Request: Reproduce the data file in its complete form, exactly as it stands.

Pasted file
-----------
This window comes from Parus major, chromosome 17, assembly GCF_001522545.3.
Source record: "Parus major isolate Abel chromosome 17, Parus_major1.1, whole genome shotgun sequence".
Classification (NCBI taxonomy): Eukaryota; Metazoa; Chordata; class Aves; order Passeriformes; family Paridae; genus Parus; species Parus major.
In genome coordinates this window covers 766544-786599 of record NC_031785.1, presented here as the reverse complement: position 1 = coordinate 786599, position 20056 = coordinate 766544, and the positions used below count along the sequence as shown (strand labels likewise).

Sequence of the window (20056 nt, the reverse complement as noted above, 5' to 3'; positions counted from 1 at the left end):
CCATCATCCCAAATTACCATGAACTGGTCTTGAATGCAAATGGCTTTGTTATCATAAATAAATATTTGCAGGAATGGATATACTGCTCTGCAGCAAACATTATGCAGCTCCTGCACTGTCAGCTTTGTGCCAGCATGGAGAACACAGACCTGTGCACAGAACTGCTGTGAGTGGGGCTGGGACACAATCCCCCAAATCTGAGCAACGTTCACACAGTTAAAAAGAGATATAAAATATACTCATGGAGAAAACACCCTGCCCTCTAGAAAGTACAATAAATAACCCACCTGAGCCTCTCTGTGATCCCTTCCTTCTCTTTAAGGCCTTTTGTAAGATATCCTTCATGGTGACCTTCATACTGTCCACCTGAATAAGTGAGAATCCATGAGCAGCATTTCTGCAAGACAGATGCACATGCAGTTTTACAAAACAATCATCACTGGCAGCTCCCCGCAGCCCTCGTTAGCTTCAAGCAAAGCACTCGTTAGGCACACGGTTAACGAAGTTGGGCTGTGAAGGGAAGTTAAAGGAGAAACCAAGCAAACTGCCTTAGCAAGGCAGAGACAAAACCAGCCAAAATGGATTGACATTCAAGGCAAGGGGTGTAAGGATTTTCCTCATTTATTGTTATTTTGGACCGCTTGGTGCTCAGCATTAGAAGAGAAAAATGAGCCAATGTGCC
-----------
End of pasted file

This window comes from Parus major, chromosome 17, assembly GCF_001522545.3.
Source record: "Parus major isolate Abel chromosome 17, Parus_major1.1, whole genome shotgun sequence".
Classification (NCBI taxonomy): Eukaryota; Metazoa; Chordata; class Aves; order Passeriformes; family Paridae; genus Parus; species Parus major.
In genome coordinates this window covers 766544-786599 of record NC_031785.1, presented here as the reverse complement: position 1 = coordinate 786599, position 20056 = coordinate 766544, and the positions used below count along the sequence as shown (strand labels likewise).

Sequence of the window (20056 nt, the reverse complement as noted above, 5' to 3'; positions counted from 1 at the left end):
CCATCATCCCAAATTACCATGAACTGGTCTTGAATGCAAATGGCTTTGTTATCATAAATAAATATTTGCAGGAATGGATATACTGCTCTGCAGCAAACATTATGCAGCTCCTGCACTGTCAGCTTTGTGCCAGCATGGAGAACACAGACCTGTGCACAGAACTGCTGTGAGTGGGGCTGGGACACAATCCCCCAAATCTGAGCAACGTTCACACAGTTAAAAAGAGATATAAAATATACTCATGGAGAAAACACCCTGCCCTCTAGAAAGTACAATAAATAACCCACCTGAGCCTCTCTGTGATCCCTTCCTTCTCTTTAAGGCCTTTTGTAAGATATCCTTCATGGTGACCTTCATACTGTCCACCTGAATAAGTGAGAATCCATGAGCAGCATTTCTGCAAGACAGATGCACATGCAGTTTTACAAAACAATCATCACTGGCAGCTCCCCGCAGCCCTCGTTAGCTTCAAGCAAAGCACTCGTTAGGCACACGGTTAACGAAGTTGGGCTGTGAAGGGAAGTTAAAGGAGAAACCAAGCAAACTGCCTTAGCAAGGCAGAGACAAAACCAGCCAAAATGGATTGACATTCAAGGCAAGGGGTGTAAGGATTTTCCTCATTTATTGTTATTTTGGACCGCTTGGTGCTCAGCATTAGAAGAGAAAAATGAGCCAATGTGCC